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Sprawling bookstore to open in Naha City

Date Posted: 2009-04-16

One of Japan’s largest bookstore chains is set to open next week in Naha City, raising concerns from small bookstores on the island about increased competition.

Junku-do Book Store will open in the former Daiei Naha department store, which has been closed for many years. The president of the mainland Japanese firm from Hyogo Prefecture, Kouhei Morimoto, says there will be 1,400,000 books in the new store, which will occupy the first, second and third stories of the building. Officials say floors 4-9 will remain closed.

Meanwhile, a second major bookstore chain, Miyawaki Book Store, opened its 15th branch book store in Okinawa yesterday, at the Tomarin Buiilding located in Naha City Tomari Port. The Kagawa Prefecture-based bookstores, which are very popular with residents, have been operating here for 22 years.

Atsuo Kobashigawa, head of Okinawa Prefecture’s Book Store Commercial Association, is caught in the middle. “I know that readers have been waiting for the new bookstores to open, but what about the rest of us?”, he asks. “For us it is a very big matter of life or death.” Kobashigawa noted the book store association had 98 vendors as members when it formed in 1988, but is down to only 42 member bookstores.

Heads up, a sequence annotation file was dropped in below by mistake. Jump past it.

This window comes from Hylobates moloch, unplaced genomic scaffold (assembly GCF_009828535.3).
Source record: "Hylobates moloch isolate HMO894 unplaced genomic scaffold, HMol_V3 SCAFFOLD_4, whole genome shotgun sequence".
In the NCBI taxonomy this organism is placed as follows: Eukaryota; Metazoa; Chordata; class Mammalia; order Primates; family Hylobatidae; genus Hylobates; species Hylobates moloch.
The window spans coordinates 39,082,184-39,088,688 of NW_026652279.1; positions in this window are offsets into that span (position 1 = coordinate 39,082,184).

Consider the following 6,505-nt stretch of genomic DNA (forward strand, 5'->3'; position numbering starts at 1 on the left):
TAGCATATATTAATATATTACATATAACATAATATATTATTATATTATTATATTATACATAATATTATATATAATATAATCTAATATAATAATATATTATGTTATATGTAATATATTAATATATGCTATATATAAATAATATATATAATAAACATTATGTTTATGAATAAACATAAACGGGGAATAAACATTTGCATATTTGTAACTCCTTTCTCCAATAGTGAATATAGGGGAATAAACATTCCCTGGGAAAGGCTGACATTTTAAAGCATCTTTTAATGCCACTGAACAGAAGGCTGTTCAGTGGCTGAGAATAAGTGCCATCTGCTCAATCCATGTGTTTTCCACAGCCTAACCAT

“Readers say “we need to have our small bookstore in downtown, or near my house so I don’t need to go driving,” but Kobashigawa notes that many people, particularly young people, aren’t reading much anymore, choosing instead to draw information and entertainment from the internet. He points out the entire book publishing business is becoming depressed, but concedes that the big book stores opening could spur renewed interest in reading.

Virtually every local supermarket has a book section, including San-A, Jusco, Ryubo and Mitsukoshi Department Store. A spokesman for Kyuuyo-do Book Store operating in a San-A supermarket says “we know we don’t have that many books, but we also know how to get customers. We offer different types of books than the big stores, like trade books, then divide the books into what the readers need.” The bookstore manager noted “we have data about our readers.”

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